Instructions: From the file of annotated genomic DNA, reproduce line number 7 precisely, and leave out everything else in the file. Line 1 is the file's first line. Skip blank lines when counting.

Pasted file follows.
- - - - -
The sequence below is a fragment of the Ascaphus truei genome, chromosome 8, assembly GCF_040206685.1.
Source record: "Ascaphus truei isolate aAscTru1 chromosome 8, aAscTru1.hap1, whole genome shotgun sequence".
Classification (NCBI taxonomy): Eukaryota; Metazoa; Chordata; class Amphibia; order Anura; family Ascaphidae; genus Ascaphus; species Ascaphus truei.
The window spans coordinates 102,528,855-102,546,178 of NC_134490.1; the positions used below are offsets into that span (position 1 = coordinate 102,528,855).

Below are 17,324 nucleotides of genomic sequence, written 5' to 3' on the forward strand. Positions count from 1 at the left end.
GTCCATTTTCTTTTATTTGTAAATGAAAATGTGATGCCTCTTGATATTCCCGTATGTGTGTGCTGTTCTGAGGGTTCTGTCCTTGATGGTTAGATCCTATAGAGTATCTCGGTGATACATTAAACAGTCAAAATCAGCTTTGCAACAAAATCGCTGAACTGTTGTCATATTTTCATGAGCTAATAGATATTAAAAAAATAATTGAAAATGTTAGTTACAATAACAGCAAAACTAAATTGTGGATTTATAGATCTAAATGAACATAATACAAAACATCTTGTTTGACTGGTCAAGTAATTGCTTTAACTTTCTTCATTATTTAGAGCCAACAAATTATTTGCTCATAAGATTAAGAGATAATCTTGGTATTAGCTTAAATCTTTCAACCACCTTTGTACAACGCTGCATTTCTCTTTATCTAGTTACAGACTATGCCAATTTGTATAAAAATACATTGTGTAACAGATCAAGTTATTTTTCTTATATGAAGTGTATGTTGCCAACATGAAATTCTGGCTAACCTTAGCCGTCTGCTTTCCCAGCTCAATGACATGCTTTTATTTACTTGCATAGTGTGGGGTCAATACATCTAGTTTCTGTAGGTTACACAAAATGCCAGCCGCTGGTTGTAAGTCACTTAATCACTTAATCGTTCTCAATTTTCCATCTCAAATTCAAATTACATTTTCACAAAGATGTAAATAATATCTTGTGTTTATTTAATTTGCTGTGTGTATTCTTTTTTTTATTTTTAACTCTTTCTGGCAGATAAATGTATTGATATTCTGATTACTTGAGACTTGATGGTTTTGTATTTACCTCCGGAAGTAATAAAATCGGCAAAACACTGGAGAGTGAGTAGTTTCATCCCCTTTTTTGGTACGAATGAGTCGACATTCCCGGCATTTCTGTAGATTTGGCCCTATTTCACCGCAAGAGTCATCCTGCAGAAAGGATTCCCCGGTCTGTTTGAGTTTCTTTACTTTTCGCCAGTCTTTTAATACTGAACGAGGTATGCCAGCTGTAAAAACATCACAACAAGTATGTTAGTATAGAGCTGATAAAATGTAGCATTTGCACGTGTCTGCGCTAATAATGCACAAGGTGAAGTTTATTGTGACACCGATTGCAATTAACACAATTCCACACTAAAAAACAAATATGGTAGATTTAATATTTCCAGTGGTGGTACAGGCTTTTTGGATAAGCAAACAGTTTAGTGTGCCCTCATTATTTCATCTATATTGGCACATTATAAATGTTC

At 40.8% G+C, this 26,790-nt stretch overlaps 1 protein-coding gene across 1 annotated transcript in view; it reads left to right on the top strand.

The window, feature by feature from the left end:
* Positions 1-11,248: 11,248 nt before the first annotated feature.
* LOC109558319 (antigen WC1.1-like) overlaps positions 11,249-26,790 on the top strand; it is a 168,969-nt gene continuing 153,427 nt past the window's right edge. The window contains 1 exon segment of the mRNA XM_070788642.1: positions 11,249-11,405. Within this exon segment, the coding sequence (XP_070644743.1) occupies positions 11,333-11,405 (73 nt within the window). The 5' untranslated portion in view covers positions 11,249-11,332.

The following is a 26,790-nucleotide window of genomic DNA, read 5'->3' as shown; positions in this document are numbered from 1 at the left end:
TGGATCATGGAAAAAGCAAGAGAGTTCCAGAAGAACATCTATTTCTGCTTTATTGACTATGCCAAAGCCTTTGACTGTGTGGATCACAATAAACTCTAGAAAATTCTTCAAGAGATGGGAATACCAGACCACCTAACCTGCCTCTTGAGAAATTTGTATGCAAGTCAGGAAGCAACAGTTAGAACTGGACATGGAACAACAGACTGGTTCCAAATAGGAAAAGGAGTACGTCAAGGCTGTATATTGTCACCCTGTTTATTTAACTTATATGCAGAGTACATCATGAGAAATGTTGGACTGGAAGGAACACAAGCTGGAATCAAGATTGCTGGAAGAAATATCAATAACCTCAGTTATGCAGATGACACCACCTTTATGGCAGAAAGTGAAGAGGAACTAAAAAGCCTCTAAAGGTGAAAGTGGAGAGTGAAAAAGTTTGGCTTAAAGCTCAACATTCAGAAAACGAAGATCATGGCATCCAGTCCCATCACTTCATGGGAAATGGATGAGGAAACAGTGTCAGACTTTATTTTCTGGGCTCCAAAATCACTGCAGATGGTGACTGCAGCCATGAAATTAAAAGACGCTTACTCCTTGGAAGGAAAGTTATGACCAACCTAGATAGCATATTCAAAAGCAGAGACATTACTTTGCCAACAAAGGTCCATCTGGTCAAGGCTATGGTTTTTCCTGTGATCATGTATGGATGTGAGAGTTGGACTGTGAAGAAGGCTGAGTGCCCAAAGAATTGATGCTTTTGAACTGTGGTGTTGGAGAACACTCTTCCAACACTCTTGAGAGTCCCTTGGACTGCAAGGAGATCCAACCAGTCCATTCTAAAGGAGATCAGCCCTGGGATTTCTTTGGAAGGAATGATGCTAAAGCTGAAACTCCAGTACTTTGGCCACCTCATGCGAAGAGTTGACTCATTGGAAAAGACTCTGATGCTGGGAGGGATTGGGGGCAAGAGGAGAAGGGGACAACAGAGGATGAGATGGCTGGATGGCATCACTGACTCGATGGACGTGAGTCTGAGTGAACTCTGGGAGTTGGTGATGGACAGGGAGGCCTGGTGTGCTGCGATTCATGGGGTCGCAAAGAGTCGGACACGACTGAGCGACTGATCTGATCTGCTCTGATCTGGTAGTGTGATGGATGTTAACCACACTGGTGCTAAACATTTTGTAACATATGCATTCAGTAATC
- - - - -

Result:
At 40.8% G+C, this 26,790-nt stretch overlaps 1 protein-coding gene across 1 annotated transcript in view; it reads left to right on the top strand.